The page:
I use an ssh tunnel to RDP into my home computer ("home").

Occasionally, the tunneling software running on home crashes and the RDP port stops getting tunneled. I've attempted to resolve this by scheduling a script on home to run every 15 minutes that runs "netstat -tln" on my router and restarts the tunneling software if the tunneled RDP port is no longer open.

Unfortunately, occasionally the crashes are such that the RDP port remains open and accepting connections, but doesn't tunnel any traffic. E.g. the port remains open according to netstat and if I attempt to telnet into the port, it connects and shows me a blank screen. If I attempt to RDP through the tunnel, the session connects but spins on "Configuring remote session".

Bottom line: I'd like my "watchdog" script to actually attempt to connect to the RDP port to determine if the tunnel is still good. How do you probe a port to test if it's an open RDP port?

I'm thinking the ideal test is actually probing the port for RDP, but I'm also open to other ideas.

  • It might actually be easier to fix the root problem, namely, fix the tunneling software crash. – Twisty Impersonator Mar 25 '15 at 21:42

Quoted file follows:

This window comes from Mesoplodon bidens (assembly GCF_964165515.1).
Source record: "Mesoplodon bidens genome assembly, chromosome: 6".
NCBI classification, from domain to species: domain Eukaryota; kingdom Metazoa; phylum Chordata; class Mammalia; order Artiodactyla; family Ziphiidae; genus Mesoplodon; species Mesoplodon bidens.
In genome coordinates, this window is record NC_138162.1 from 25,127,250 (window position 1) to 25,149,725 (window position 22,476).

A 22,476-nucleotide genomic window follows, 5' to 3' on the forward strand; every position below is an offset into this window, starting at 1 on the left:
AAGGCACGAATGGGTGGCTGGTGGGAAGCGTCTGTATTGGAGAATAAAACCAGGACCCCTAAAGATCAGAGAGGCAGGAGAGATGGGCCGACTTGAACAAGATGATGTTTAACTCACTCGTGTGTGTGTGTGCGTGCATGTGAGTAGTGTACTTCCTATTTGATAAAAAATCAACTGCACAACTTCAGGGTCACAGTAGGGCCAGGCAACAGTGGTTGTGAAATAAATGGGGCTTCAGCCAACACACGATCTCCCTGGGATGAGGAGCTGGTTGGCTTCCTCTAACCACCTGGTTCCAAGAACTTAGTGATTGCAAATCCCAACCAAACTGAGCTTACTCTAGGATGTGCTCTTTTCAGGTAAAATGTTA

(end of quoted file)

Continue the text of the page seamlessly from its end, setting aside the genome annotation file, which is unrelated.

• @Twisty Thanks for the idea. I've addressed it in my answer. – Tmdean Mar 26 '15 at 2:31

I figured out an easy way to do it. When my script executes the netstat command on the router to verify that the RDP tunnel is open, I can also send an RDP connection request over the tunnel using netcat!

This is the command I used to send the connection request packet. I grabbed the packet itself from the example connection sequence in Microsoft's RDP specification.

echo -ne '\x03\x00\x00\x2c\x27\xe0\x00\x00\x00\x00\x00'\
'Cookie: mstshash=eltons\r\n'\
'\x01\x00\x08\x00\x00\x00\x00\x00' |
nc -w 5 localhost 6000 |
xxd -p |
xargs -0 printf 'RDP response: %s\n'

The tunnel is over port 6000. The netcat command has -w 5 so that the connection will be closed if a response is not received within 5 seconds. xxd converts it to a simple hex string and I prefix xxd's output with RDP response: so my script can easily scan for this line in the output.

If the RDP server is listening, I will receive output similar to this.

RDP response: 030000130ed000001234000209080000000000

The only other validation I do is look for the byte 02 at offset 11 to verify that it is an RDP packet that includes a TYPE_RDP_NEG_RSP (RDP negotiate response) structure.

Fixing the crashes would be the obvious solution, but I've had the tunneling software crash in several different ways and I'm not doing anything unusual with it. The software I'm using is BitVise SSH Client. I'm using the latest version and with some Googling I haven't found anyone else that has similar problems. It only crashes once every few days or weeks, but it's frustrating attempting to RDP into my computer to find out that it's not accepting connections and there's nothing I can do about it until I get home.

  • Nice solution. Way to put effort into solving the problem. – Twisty Impersonator Mar 26 '15 at 10:40

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